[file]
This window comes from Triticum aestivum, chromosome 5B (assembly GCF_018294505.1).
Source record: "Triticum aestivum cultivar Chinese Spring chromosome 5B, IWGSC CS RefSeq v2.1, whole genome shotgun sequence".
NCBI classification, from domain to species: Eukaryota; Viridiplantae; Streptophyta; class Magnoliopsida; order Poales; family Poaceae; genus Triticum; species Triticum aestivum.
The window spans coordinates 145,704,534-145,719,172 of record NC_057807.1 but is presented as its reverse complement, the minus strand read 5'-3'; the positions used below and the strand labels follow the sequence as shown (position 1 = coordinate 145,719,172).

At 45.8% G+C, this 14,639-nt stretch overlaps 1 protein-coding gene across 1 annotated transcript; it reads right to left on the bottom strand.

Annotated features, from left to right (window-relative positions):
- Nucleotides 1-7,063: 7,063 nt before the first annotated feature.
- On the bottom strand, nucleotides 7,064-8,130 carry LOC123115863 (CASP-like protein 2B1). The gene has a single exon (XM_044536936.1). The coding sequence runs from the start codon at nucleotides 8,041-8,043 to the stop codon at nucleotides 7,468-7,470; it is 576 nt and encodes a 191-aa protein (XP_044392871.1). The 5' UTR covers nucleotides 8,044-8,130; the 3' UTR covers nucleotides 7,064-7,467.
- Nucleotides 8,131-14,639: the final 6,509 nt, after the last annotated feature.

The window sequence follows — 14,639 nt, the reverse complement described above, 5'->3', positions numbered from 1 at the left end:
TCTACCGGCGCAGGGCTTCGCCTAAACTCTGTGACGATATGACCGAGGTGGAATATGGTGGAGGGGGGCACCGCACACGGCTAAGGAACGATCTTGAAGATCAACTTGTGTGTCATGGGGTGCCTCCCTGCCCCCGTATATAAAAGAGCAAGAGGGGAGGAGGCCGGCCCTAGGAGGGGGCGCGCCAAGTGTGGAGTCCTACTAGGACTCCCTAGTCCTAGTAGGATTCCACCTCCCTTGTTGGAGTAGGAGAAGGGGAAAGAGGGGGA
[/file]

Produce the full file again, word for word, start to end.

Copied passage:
This window comes from Triticum aestivum, chromosome 5B (assembly GCF_018294505.1).
Source record: "Triticum aestivum cultivar Chinese Spring chromosome 5B, IWGSC CS RefSeq v2.1, whole genome shotgun sequence".
NCBI classification, from domain to species: Eukaryota; Viridiplantae; Streptophyta; class Magnoliopsida; order Poales; family Poaceae; genus Triticum; species Triticum aestivum.
The window spans coordinates 145,704,534-145,719,172 of record NC_057807.1 but is presented as its reverse complement, the minus strand read 5'-3'; the positions used below and the strand labels follow the sequence as shown (position 1 = coordinate 145,719,172).

At 45.8% G+C, this 14,639-nt stretch overlaps 1 protein-coding gene across 1 annotated transcript; it reads right to left on the bottom strand.

Annotated features, from left to right (window-relative positions):
- Nucleotides 1-7,063: 7,063 nt before the first annotated feature.
- On the bottom strand, nucleotides 7,064-8,130 carry LOC123115863 (CASP-like protein 2B1). The gene has a single exon (XM_044536936.1). The coding sequence runs from the start codon at nucleotides 8,041-8,043 to the stop codon at nucleotides 7,468-7,470; it is 576 nt and encodes a 191-aa protein (XP_044392871.1). The 5' UTR covers nucleotides 8,044-8,130; the 3' UTR covers nucleotides 7,064-7,467.
- Nucleotides 8,131-14,639: the final 6,509 nt, after the last annotated feature.

The window sequence follows — 14,639 nt, the reverse complement described above, 5'->3', positions numbered from 1 at the left end:
TCTACCGGCGCAGGGCTTCGCCTAAACTCTGTGACGATATGACCGAGGTGGAATATGGTGGAGGGGGGCACCGCACACGGCTAAGGAACGATCTTGAAGATCAACTTGTGTGTCATGGGGTGCCTCCCTGCCCCCGTATATAAAAGAGCAAGAGGGGAGGAGGCCGGCCCTAGGAGGGGGCGCGCCAAGTGTGGAGTCCTACTAGGACTCCCTAGTCCTAGTAGGATTCCACCTCCCTTGTTGGAGTAGGAGAAGGGGAAAGAGGGGGA